To combat the exploding mental health crises, Haney co-authored Mental Health SF, a plan implementing a bold vision to ensure that homeless or uninsured people diagnosed with a mental illness or substance use disorder can get needed medical treatment. Mental Health SF was drafted alongside frontline workers to overhaul our mental health system and make our city the first in the country to provide universal access to coordinated mental health care and substance use treatment.

As the supervisor of the Tenderloin and South of Market districts, Haney represents neighborhoods that are ground zero for the overdose epidemic. Haney demanded an end to containment zone policies, urged the city to recognize the crisis that exists on our streets, called for a state of emergency around overdose deaths, and worked alongside LGBTQ leaders Laura Thomas of the San Francisco AIDS Foundation and Gary McCoy of HealthRIGHT 360 to advocate for the opening of an overdose prevention site. (McCoy is also a co-chair of the Alice B. Toklas LGBTQ Democratic Club.)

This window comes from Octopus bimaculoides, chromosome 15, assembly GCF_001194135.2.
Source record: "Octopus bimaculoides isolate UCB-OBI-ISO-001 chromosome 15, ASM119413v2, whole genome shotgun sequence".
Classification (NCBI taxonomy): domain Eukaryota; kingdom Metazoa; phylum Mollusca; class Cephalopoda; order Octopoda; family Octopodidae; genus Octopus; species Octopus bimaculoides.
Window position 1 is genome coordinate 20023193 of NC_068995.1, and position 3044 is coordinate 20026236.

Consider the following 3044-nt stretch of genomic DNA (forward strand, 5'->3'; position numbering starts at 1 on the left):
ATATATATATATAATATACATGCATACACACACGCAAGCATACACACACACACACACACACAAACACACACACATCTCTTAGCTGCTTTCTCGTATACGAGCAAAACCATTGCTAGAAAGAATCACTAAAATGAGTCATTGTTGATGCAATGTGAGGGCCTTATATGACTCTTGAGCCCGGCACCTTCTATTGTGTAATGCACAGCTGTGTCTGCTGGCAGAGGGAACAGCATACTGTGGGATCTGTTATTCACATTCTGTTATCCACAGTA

As supervisor, Haney took on one of the city's largest departments, Public Works, to hold it accountable. He authored a 10-point plan helping to establish San Francisco's first 24-hour bathroom program, replacing our city's ineffective trash cans, increasing street cleaning, and improving 311. Haney worked alongside experts in the field, residents, business owners, and Public Works employees to create a long-term solution for our city's infamously filthy streets. He created a new Department of Sanitation and Streets dedicated to street cleaning and repairs that goes live in late 2022, and established a commission to oversee Public Works.